Throughout the Bible, believers are commanded to pray. Many years ago, when our kids were little, one of my daughters asked, “Why should we pray?”
Caught off guard, I employed a variation of my favorite answer to my children (which is, “Cuz I said so, that’s why!”) by replying, “Cuz Jesus said so, that’s why.”
Trying to make prayer seem more attractive to my young daughter, I added that it’s a wonderful way to ask God for the things we need and want. Unfortunately, after a while I think she got the impression that God is no more than a cosmic Santa Claus: we rattle off our list, and then sit back impatiently waiting for Him to deliver the loot.
I finally changed the subject, fearful my daughter would turn into Sally from the Charlie Brown Christmas special: “Make it easy on yourself, God, just send money. How about tens and twenties?”
One view of prayer is portrayed in the movie “Shadowlands,” a biography of the famous Christian author C.S. Lewis. During a crisis in his life, Lewis explained to a friend why he was praying so fervently. He said (and I paraphrase because I haven’t seen the film in many years), “I don’t pray so God will want to do my will; I pray so I will want to do His.”
When you think about it, God is indeed sovereign and omniscient; He is outside of time; He already knows every single event of our lives—past, present, and future. It would be futile for us to beg God to do one thing when He’s already ordained that something else is going to happen in our lives.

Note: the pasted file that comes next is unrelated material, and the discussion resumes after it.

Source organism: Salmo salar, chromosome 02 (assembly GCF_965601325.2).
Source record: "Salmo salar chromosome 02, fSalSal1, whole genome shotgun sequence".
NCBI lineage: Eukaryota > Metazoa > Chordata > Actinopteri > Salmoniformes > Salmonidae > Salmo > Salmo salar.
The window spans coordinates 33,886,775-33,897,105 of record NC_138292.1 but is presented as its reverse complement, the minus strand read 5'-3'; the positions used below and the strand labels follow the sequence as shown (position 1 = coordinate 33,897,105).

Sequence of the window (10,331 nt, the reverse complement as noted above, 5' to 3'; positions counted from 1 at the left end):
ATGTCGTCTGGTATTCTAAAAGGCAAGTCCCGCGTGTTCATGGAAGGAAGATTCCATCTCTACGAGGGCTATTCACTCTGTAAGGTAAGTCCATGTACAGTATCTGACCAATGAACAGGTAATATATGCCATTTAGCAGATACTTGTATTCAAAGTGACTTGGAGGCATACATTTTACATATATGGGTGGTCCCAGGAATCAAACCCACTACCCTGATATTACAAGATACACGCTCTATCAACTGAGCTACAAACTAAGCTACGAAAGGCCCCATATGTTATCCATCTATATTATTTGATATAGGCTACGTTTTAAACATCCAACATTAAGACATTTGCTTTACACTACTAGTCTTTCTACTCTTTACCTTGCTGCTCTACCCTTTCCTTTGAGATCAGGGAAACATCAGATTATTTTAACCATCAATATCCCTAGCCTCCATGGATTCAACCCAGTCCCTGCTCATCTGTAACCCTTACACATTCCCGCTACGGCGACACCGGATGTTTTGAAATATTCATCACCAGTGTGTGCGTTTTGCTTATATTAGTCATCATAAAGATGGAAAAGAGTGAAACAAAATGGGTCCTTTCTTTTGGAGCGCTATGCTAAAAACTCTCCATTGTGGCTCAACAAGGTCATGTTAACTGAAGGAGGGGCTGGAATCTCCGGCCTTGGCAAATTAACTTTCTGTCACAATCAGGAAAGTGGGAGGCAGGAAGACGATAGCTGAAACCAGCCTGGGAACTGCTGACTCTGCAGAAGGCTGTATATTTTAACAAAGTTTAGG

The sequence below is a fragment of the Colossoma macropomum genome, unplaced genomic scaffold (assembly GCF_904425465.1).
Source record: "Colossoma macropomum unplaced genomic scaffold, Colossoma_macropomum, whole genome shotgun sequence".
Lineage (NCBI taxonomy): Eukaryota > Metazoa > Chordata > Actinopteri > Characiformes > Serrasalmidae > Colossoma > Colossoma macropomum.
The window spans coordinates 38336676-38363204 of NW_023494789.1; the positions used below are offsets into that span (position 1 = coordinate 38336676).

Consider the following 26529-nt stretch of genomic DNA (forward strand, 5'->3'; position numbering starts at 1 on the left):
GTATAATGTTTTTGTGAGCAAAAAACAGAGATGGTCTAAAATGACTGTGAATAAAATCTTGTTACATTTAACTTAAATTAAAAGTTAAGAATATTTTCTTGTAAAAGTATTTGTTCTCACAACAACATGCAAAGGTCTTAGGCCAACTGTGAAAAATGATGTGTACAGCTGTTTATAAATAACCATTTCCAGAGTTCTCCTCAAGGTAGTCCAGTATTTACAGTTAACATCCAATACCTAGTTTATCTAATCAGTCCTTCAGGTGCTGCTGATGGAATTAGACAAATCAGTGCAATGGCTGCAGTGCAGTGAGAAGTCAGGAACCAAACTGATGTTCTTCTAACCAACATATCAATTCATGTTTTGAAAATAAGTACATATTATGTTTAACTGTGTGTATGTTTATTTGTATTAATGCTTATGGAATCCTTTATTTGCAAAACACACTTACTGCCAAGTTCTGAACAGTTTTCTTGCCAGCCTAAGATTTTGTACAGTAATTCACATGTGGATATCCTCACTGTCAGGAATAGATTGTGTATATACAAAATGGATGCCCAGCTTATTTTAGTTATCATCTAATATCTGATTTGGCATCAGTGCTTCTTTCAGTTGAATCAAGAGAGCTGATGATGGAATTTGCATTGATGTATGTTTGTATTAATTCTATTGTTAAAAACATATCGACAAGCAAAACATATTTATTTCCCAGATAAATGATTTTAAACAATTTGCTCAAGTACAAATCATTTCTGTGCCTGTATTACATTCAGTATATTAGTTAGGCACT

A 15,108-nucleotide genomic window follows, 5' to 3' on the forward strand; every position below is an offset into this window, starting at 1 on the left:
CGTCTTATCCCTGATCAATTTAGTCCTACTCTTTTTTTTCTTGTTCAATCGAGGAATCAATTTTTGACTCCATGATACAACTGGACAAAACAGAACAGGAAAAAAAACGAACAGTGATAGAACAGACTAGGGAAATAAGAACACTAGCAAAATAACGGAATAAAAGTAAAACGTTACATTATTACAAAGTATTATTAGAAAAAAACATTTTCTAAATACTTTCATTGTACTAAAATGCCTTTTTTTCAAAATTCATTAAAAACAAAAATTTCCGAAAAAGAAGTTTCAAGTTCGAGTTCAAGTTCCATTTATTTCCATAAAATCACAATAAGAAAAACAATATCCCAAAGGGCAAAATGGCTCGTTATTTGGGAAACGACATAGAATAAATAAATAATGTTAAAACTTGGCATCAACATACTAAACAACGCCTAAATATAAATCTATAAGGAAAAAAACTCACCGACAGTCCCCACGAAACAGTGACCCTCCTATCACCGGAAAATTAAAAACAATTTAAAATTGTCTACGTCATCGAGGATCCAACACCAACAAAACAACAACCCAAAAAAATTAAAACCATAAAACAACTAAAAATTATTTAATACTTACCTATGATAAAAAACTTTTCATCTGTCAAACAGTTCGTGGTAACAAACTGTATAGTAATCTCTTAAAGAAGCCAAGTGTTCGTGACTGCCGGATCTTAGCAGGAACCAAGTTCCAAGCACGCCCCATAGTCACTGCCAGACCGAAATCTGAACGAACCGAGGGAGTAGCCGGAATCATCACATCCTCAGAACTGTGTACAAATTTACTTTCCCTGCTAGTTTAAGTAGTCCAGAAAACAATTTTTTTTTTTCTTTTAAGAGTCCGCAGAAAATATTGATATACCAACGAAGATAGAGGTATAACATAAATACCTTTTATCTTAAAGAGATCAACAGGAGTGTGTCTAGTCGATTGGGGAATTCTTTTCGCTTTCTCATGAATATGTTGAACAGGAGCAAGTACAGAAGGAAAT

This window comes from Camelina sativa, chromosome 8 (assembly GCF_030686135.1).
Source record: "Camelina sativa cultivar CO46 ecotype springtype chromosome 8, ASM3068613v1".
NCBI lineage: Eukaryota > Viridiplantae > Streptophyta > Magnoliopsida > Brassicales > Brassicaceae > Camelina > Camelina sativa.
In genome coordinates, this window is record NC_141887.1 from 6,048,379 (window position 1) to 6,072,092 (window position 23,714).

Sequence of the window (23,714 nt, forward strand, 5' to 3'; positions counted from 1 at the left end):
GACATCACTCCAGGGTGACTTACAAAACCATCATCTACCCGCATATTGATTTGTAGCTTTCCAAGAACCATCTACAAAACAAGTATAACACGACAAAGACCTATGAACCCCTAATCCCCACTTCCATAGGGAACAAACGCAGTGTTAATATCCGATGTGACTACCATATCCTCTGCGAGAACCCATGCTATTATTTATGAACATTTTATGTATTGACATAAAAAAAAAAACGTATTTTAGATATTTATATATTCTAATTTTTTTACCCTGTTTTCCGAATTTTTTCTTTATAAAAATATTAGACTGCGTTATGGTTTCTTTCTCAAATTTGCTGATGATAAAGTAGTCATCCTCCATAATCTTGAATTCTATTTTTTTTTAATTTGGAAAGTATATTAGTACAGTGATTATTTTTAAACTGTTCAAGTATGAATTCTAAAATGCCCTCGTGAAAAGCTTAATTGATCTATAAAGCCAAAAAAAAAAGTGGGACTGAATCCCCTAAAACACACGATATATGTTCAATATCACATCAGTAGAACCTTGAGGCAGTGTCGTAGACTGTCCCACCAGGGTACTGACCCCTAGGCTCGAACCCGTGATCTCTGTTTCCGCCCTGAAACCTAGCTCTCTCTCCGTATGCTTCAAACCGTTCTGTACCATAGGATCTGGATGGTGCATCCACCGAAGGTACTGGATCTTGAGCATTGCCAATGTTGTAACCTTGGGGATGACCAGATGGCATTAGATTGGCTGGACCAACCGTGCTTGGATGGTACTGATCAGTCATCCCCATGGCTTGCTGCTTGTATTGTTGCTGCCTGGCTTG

But is that the only purpose of prayer, to ask for the strength to accept our inevitable fate? In the gospels Jesus makes it clear that we SHOULD ask God for the stuff we need and want, and our prayers CAN change God’s mind.
For example, a Canaanite woman came to Jesus in desperation, begging Him to heal her daughter. At first, Jesus completely ignored her. But she simply would not take no for an answer. Finally, Jesus exclaimed, “O woman, great is your faith! Let it be done for you as you wish.” And He healed her daughter.
And don’t forget the famous episode during the wedding feast at Cana. When the party ran out of wine, Jesus’ mother Mary went to Him and explained the embarrassing problem. Jesus said to her, “Woman, how does your concern affect me? My hour has not yet come.”
Mary just smiled at Jesus, like only a mother can. Jesus finally relented and performed the miracle of changing water into wine. It’s very clear from the biblical account that Jesus had no intention of performing His first miracle at that wedding feast, but because of a sincere request, He changed His mind.
So, is God sovereign and omniscient? Yes. Does He already know every single event of our lives—even our future? Yes. Is it futile to try to change God’s mind? Definitely NO!
Jesus tells us we must have childlike faith. God is our father and we are His children. We should approach Him as a child approaches a loving parent, filled with trust. So maybe our prayers should have two components: we should ask for the grace to handle the trials and tribulations of life. But we also should ask for what we truly want and desire, knowing that God delights in answering our persistent, sincere, and faithful prayers. And however things turn out, we should rejoice knowing it is God’s will for us.
(But just to be safe, we probably should not ask for tens and twenties—nor fifties and hundreds.)